Nevertheless, in this instance it appears to have been Lecomber who made the proposal, not Owens, and Lecomber who should have been on the end of any proscription notice from the BNP and/or any visits from the police/Special Branch.
Martin Webster, ex-National Front, joined in the fray, as we mentioned here http://22.214.171.124/lancasteruafblog/index.php?itemid=166 questioning the fact that the only person to have received a visit regarding this matter from the police was Joe Owens. 'I find this apparent police inactivity very puzzling in view of the fact that Lecomber's approach to Owens constitutes an incitement to terrorism - the kind of activity which has recently been the subject of stringent new laws following the '7/7' incidents.' A valid point and he's far from the only person to be surprised.
The proscription notice, which the BNP distributed to all organisers in the party, was, though belated, pretty clear. It states, '...Mr. Owens is now reported to be working with a mainstream journalist and publishing house on a book about his life. The proposed title: 'Nazi Assassin' indicates that this will be a sensationalist tease, as Joe Owens made it clear that he had rejected the old BNP neo-Nazi undercurrent before rejoining the party in 2001 after a period of some years of total political non-involvement. Furthermore, it is self-evident that, however many copies he hopes to sell, he is not going either to 'confess' to any illegalities, let alone assassinations. The best chance that he therefore has of making the book a commercial success is to play up his links with the BNP, including any continuing personal contact with party officials. In turn, from our point of view, the best way to continue our move towards the political mainstream is to ensure that those links are in the receding past, and not in the present'.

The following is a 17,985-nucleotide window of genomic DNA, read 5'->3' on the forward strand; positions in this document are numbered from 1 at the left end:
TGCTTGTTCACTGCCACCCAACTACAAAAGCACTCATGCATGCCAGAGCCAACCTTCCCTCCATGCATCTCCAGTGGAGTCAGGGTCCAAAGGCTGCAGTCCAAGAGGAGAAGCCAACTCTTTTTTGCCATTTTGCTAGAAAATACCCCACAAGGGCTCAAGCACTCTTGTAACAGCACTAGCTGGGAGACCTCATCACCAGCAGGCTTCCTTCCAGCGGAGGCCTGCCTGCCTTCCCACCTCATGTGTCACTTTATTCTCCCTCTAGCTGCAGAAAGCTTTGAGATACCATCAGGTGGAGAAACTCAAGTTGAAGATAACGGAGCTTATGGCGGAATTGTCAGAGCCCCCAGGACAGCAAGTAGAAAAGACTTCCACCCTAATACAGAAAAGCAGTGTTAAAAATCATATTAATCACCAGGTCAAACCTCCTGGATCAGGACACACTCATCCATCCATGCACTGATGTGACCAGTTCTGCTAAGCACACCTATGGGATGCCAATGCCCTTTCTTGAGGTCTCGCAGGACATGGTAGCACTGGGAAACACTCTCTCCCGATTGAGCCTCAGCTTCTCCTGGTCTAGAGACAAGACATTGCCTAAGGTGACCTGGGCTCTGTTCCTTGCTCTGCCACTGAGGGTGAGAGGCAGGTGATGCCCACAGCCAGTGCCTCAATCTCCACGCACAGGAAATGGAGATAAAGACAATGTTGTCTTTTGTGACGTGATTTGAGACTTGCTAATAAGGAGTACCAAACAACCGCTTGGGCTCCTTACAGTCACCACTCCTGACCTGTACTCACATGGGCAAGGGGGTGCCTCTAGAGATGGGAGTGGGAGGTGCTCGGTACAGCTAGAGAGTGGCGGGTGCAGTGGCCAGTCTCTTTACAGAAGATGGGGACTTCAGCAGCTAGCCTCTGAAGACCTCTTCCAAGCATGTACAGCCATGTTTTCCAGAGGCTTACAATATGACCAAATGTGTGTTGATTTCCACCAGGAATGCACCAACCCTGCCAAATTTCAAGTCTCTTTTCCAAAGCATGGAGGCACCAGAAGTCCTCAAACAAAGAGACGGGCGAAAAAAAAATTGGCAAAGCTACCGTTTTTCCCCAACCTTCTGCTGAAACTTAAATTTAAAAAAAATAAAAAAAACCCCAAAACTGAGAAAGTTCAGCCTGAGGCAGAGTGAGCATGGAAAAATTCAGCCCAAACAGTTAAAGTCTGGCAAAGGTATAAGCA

This seems to be deliberately missing a vital point. Back in April, Owens announced on a nazi forum that he was giving up on the memoirs on the grounds that he wasn't happy with the way they were going - too much had to be kept quiet for his own safety - and that his working relationship with his publishers and editors was breaking down. A few weeks ago, he wrote on the Vanguard forum, 'I will no longer be having anything to do with the writing of the so called 'Nazi Assassin'. As each day passed,one could see the hand of Searchlies [Searchlight] and the State, shaping and controlling the direction of the book'.
Since then, Owens and his publishers, Mainstream (Edindurgh), appear to have resumed communication and the book may be back on again but at the time the proscription notice was issued, Owens was clearly and publicly backing off from publishing. It's hard to believe that Nick Griffin and the leadership of the British National Party wouldn't have been aware of this; thus we have to look at other reasons for the proscription - and the only one that makes any sense is that the BNP want to keep Owens firmly at arms-length so he doesn't continue to spread his story about Lecomber through the ranks of the BNP. Had the BNP simply wanted to proscribe Owens for the damage his book could potentially do, they could, and should, have done that ages ago.
So why all this ducking and diving apparently to protect Tony Lecomber? Assuming Owen's story is true, why would the BNP want to protect Lecomber at all? Surely not just to avoid damaging publicity - a proscription notice on Lecomber himself and an announcement that he had been sacked and why to the media at large would have dealt with that, plus Griffin could have played the fake morality card he so loves to play into the bargain.